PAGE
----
Supreme Court: Condition of sentence restraining employment of accused person for seven years was disproportionate
The Supreme Court has allowed an appeal by a man who claimed that he had received unduly harsh conditions for a suspended sentence for harassment.
About this case:
Citation: IESC 44
Judge:Mr Justice Peter Charleton
The appellant had previously received a 30-month sentence with the last 12 months suspended on condition that he refrained from engaging in his job as a debt collector for seven years.
Giving judgment in the case, Mr Justice Peter Charleton held that, when applying conditions to a suspended sentence, a court had to balance “the suspended portion of a sentence, the conditions attaching, the operative part of the sentence and the necessity of weighing these elements so as to produce a proportionate result”.
As such, the court reduced the condition of refraining to act as a debt collector from seven years to two-and-a-half years.
The appellant, Mr Kevin Molloy, ran a debt collection business. He was employed to recover a debt owed by a man known as IC. In seeking to locate IC, the appellant tracked down his partner, AB. The appellant proceeded to harass AB and her father in attempts to make IC pay the debt. The appellant made threatening phone calls, indicating to the father that he knew where he lived and was watching him.
Further, he made very serious threats about kidnapping IC and that he would “sort him out”. There was also a series of text messages which followed a similar threatening pattern and the appellant distributed posters making allegations that AB was involved in scams.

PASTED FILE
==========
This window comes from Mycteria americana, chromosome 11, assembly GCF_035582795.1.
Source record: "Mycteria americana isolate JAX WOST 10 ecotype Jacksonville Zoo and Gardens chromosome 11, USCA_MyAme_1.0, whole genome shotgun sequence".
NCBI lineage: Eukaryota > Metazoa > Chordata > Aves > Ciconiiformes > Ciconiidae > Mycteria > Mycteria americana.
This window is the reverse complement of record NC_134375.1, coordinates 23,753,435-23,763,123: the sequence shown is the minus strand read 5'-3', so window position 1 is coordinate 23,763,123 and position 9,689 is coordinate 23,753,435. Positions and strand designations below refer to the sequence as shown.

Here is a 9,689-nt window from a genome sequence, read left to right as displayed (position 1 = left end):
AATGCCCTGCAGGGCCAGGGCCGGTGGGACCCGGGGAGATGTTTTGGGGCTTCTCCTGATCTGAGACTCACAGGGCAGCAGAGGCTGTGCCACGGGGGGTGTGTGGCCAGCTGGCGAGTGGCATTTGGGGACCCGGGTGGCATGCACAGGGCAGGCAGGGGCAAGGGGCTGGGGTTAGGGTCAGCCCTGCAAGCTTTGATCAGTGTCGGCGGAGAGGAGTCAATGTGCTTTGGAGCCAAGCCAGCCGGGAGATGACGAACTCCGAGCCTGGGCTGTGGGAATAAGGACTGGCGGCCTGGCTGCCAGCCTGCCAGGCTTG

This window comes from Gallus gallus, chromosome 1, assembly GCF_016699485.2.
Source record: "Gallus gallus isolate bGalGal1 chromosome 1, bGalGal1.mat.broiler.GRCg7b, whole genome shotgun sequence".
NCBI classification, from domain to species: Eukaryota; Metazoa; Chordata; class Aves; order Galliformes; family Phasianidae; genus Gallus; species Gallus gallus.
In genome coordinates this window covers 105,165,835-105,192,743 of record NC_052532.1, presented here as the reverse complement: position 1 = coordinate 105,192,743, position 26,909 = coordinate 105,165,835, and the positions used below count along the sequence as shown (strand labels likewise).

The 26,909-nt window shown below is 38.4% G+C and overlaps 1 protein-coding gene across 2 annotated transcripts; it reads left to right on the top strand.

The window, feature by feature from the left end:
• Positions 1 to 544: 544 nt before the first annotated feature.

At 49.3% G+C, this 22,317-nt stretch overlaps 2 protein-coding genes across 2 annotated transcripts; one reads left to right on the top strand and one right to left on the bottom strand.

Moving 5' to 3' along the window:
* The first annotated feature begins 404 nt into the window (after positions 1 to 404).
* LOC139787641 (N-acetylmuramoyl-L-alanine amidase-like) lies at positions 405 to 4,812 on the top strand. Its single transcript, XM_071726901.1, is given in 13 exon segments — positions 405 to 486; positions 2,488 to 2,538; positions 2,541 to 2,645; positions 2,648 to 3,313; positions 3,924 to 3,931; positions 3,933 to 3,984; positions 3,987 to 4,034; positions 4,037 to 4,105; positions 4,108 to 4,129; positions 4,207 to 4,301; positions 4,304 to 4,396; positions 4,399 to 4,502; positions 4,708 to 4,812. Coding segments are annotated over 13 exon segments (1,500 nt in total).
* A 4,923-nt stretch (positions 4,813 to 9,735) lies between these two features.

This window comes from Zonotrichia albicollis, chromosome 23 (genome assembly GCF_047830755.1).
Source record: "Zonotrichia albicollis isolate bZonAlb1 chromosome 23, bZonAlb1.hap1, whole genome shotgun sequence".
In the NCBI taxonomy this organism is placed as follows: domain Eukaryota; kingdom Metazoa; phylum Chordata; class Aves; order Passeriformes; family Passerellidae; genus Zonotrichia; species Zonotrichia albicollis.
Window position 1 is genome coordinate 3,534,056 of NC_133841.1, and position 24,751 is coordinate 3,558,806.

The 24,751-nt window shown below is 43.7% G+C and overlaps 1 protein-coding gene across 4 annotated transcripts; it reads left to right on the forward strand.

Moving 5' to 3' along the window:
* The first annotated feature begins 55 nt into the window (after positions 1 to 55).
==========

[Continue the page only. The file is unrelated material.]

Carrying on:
Eventually, Mr Molloy was charged with two counts of harassment under section 10 of the Non-Fatal Offences Against the Person Act 1997. He pleaded guilty on the day of the trial. At the subsequent sentencing hearing, the trial judge identified a headline sentence of four years imprisonment on the basis that the offending was in the “upper mid-range”. Taking into account the mitigation (which was mainly the guilty plea), the court reduced the sentence to two-and-a-half years.
Critically, the trial judge also suspended the final twelve months of the sentence on the basis that the appellant refrained from engaging directly or indirectly in debt collection for a period of seven years.
The appellant appealed the decision to the Court of Appeal on the basis that the headline sentence was too high and that the condition of a seven-year suspension from debt collection was disproportionate. Both of these submissions were rejected by the court. On the issue of the proportionality of the condition, the court stated that debt collection was not a regulated profession, but there was no doubt that the appellant would have been referred to a professional disciplinary body if one existed.
The court considered that it was important for debt collectors to be of good character and noted that the offences occurred in the course of the appellant’s work. As such, the court upheld the seven-year condition. The appellant appealed to the Supreme Court.